Hosseini, Henry; Degeling, Martin; Utz, Christine; Hupperich, Thomas
Privacy policies have become a focal point of privacy research. With their goal to reflect the privacy practices of a website, service, or app, they are often the starting point for researchers who analyze the accuracy of claimed data practices, user understanding of practices, or control mechanisms for users. Due to vast differences in structure, presentation, and content, it is often challenging to extract privacy policies from online resources like websites for analysis. In the past, researchers have relied on scrapers tailored to the specific analysis or task, which complicates comparing results across different studies.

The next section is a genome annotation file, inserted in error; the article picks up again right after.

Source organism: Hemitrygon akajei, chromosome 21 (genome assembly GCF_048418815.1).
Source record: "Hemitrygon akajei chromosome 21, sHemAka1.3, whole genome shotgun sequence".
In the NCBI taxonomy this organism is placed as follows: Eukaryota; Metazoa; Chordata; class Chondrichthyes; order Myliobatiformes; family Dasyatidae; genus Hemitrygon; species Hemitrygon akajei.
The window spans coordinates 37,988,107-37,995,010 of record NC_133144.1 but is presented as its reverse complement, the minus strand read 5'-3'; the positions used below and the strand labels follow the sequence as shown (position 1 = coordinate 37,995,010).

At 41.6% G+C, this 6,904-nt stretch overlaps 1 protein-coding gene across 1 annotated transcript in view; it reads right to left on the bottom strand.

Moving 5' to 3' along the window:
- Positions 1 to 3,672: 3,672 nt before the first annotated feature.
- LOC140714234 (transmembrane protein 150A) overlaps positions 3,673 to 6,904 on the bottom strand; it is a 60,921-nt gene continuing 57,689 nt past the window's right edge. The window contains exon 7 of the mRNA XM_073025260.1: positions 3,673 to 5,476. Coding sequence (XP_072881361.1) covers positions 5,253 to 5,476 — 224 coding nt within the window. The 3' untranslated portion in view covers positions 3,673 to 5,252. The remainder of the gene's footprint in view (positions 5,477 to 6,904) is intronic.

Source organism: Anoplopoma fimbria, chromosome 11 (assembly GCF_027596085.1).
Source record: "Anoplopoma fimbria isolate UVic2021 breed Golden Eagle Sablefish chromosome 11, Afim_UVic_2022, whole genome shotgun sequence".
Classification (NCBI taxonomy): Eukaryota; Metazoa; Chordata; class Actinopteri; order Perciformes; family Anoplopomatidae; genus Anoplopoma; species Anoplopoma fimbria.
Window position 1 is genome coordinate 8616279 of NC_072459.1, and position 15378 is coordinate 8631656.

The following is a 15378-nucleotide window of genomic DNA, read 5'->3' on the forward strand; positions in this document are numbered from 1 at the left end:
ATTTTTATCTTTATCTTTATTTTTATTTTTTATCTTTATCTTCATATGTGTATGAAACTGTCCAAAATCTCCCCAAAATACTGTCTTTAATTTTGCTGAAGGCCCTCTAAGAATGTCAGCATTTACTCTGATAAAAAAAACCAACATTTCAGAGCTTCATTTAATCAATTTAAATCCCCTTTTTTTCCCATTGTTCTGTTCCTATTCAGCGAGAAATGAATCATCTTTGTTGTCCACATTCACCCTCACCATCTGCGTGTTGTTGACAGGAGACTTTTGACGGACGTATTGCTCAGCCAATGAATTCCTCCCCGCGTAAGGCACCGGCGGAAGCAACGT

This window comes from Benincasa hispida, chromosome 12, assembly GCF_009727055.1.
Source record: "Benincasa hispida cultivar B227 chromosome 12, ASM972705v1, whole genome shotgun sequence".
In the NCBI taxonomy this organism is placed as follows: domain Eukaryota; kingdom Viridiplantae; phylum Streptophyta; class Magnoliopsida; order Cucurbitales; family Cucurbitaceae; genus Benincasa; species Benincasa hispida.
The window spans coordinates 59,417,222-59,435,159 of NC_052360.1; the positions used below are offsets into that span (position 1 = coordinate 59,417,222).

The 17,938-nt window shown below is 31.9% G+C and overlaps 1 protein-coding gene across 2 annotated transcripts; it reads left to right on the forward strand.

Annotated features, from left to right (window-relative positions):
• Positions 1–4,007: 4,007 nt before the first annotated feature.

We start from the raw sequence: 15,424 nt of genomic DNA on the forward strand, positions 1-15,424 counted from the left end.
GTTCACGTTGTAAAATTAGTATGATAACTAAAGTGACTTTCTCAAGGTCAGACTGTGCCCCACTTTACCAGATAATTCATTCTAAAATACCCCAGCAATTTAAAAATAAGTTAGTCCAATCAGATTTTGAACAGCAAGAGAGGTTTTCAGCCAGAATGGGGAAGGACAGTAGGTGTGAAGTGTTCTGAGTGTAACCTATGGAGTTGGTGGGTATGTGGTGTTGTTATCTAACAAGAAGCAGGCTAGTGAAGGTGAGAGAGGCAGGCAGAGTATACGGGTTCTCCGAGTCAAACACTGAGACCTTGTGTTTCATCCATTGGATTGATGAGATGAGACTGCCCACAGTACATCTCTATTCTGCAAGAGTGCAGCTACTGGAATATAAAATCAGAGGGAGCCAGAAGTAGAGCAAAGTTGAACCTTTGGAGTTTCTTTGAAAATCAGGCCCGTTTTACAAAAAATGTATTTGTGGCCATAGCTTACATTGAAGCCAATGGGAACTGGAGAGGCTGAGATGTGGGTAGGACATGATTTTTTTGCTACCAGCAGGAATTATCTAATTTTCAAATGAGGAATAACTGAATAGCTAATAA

To unify future research in this field, we developed a toolchain to process website privacy policies and prepare them for research purposes. The core part of this chain is a detector module for English and German, using natural language processing and machine learning to automatically determine whether given texts are privacy or cookie policies. We leverage multiple existing data sets to refine our approach, evaluate it on a recently published longitudinal corpus, and show that it contains a number of misclassified documents. We believe that unifying data preparation for the analysis of privacy policies can help make different studies more comparable and is a step towards more thorough analyses. In addition, we provide insights into common pitfalls that may lead to invalid analyses.